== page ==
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From Elizabeth Smith Shaw Peabody to Abigail Smith Adams, 22 August 1798

Atkinson August 22d. 1798

My Dear Sister—

Whenever I have set myself down to write to my dear Sisters, I have found myself so drowned in Grief, as to prevent my proceeding any further, than to make the attempt—.To see my Child laid in the dust, was an affliction I had not prepared myself for; & I find the realities, the solemnities, the trial greater than I can bear, or support as I ought—I had too fondly hoped for her assistance now, & in my declining years, that she would full of gratitude, & filial affection smoothed the pillow of age—But heaven sees fit to deprive me of so rich a Blessing—for these several months I have despaired of her recovery—it is true she is yet alive, but in all probability she cannot continue many days. The Drs. say her blood is all destroyed. She looks as if she had not many spoonfulls left—It is with the greatest reluctance that she has taken any food, only from a sense of duty since the first of March, she has lost all appetite & seems tired of everything—I thank you for your inquiries of Dr Rush, concerning her Case, but I really believe, that after the first three weeks of her illness, all advice would have come too late—But under the cure of the best Phisicians, when our Glass is run, our sun must set. O! may we rise gloriously, in regions of bliss & immortality, & those virtues which have but just budded here, there bloom with unfading lustre—

I am grieved to hear you are so unwell, I hope the sweet air of peacefield will prove a restorative, to your whole family. I hope Cousin Louisa will feel its happy effects—

I hope Cousin William, & John received no injury from their walk last Friday, it was very dificult geting a Chaise,—Mr. Peabody would have taken them, but he had Cousin Betsy, & all their bundles & could not—& the little creatures were so elated, that distance was nothing, but the heat increased so, that I feared they would be sick, & spoil the happy meeting with their Mamma, & Sister, which they had so sweetly anticipated—Betsy Quincy followed them in her mind, & said she could see the dear good Boys hug their long absent Mamma—She was very fond of the Children, & I saw it was very hard for her to part with them.—but feelings, she said must always be subservient to duty—& she was happy that her Brother had the opportunity of going into some business, she wished nothing more ardently, than that he might be good, & useful in life—& felt very grateful to the President for employing him. may he be wise & consider properly the advantages he is now under your auspices. blessed with—Pray my Sister exhort, reprove, & encourage as your wisdom, & maternal feelings may direct—I am ashamed to think how poorly he is fixed for a member of your family.—his Cousin Betcy went to Haverhill to get some Callico for a gown for him, he said he could not find any, I thought it was a whim in him—but they were not more fortunate, so he is gone without one—A suit of new cloaths I intended to have had made up before he went from me, but alas I could not go to Haverhill—Cousin Betsy Smith told me she would assist him in the purchase of anything he wanted, but the sickness is so great in Boston, that I fear all communication will be cut off, for a time at least—If it would not be giving you too much trouble, I wish you would give orders to have 5 or 6 pair of Stockings wove for him, by your Quincy Stocking weavers, they are much stronger than the cotton ones you get from Shops, & will be much better, if they are made for him something large—whatever is necessary for him, if you will be so good as to tell him, I will thank you, for you know much better than William or me—you will please to make charge of what he has—He has not yet been used to take care for himself, & I expect will made sad steering; I beg you to caution him. A good heart will not always save persons from being dashed upon the rocks—If you have some peices of his coat, that he can bring to me it shall be mended—I had not any thing that would do to put into the elbow, nor any lining of the coulour—If he gets stockings I will run the heels, if he will bring them—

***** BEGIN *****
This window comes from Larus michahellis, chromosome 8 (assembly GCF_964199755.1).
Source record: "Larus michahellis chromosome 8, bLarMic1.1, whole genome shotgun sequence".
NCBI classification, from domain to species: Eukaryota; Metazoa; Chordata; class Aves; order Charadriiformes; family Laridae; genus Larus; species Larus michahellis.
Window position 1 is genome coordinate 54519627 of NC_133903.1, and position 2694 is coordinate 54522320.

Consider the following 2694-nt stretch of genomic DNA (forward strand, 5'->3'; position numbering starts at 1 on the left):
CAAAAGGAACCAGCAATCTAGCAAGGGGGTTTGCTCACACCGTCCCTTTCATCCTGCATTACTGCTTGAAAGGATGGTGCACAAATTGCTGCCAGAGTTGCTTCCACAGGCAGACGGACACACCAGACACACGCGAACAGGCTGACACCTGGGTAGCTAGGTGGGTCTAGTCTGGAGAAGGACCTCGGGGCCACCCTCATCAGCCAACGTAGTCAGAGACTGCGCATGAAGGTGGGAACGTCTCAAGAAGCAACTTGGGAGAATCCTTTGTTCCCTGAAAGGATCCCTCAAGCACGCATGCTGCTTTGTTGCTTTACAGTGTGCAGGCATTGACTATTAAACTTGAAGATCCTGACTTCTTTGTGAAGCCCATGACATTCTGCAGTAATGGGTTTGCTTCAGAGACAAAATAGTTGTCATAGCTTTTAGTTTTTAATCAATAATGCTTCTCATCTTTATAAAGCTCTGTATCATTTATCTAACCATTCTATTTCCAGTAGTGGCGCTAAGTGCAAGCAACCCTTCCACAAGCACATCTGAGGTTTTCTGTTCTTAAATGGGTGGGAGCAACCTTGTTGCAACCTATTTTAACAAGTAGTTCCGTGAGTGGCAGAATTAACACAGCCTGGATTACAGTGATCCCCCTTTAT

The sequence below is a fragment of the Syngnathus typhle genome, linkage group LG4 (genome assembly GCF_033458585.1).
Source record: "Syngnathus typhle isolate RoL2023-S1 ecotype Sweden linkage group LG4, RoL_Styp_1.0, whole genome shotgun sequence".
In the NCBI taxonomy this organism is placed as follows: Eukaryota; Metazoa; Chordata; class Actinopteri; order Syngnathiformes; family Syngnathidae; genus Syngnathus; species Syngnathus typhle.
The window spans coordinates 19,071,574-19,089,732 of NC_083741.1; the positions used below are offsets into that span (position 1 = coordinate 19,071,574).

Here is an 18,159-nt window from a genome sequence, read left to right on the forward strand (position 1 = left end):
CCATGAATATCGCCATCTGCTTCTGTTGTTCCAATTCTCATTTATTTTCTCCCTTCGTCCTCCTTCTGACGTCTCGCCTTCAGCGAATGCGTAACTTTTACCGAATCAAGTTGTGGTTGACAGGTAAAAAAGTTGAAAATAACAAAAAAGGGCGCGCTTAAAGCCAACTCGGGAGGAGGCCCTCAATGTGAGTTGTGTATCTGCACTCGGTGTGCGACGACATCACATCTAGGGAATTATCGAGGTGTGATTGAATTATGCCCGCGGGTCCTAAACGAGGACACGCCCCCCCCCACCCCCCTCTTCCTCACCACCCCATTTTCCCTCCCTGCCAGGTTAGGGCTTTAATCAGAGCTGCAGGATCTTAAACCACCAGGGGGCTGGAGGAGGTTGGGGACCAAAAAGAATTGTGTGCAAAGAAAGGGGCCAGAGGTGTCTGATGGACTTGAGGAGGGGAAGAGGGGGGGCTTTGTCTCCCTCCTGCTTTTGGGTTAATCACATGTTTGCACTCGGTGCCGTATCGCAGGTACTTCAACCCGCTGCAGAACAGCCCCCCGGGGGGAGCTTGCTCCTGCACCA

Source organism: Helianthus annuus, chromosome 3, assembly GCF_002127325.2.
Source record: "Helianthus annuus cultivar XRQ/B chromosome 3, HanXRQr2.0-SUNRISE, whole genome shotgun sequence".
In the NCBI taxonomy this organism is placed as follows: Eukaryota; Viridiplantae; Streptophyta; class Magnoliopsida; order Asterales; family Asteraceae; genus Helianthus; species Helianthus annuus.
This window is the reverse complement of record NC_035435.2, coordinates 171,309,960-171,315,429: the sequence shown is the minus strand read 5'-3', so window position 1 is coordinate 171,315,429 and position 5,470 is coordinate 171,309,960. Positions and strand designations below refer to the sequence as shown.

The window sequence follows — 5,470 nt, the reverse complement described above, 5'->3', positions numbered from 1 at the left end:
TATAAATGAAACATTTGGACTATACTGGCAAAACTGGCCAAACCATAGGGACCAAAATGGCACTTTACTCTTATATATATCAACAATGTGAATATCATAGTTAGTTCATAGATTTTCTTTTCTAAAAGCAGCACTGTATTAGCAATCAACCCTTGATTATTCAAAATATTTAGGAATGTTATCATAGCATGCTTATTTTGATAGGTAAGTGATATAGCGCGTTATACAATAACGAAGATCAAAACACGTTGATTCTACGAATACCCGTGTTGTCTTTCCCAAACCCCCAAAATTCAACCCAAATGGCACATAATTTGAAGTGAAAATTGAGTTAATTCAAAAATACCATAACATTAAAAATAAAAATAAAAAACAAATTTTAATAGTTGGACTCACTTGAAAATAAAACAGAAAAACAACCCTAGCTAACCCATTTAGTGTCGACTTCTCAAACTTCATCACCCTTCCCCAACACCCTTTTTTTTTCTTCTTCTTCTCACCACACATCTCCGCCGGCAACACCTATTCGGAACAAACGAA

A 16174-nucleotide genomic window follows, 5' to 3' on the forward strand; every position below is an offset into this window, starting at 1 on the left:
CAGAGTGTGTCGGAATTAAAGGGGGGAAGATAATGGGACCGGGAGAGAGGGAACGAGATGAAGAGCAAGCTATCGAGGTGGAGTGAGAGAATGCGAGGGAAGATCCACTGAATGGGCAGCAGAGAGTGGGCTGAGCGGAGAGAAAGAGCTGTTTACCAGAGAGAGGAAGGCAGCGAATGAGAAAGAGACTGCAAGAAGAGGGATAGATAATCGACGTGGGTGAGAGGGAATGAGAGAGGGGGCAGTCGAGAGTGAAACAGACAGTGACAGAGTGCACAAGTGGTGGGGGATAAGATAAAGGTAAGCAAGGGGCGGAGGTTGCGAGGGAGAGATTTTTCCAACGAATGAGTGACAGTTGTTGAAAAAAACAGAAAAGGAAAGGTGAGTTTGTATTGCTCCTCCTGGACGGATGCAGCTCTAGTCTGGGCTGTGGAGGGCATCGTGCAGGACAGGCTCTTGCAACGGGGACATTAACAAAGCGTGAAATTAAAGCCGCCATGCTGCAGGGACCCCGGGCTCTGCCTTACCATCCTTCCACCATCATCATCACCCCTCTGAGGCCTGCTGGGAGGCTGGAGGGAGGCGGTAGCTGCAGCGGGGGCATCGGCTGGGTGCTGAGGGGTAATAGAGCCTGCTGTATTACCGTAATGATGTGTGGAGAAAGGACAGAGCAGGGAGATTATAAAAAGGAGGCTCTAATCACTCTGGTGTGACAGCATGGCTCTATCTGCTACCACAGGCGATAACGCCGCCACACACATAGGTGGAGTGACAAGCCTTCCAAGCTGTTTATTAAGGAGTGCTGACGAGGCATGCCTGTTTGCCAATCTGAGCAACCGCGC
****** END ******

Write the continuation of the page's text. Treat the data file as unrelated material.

I am very sorry Cousin Betcy went home, her company, & assistance I stood in need of, & I am convinced she had better staid with us—but her Sister thought she had better return, & see her Sister Otis—whom she had not seen for two years, or I believe I could perswaded her to have tarried longer, but I hear they have left the Town,—I sincerely wish she would come back with William, if he could be spared long enough, perhaps <[. . .]> Saturday better than any other day—Betsy [Q.] & Abby begs there duty may be presented to the president & you—I am in great haste your affectionate Sister,

E Peabody

MHi: Adams Papers.

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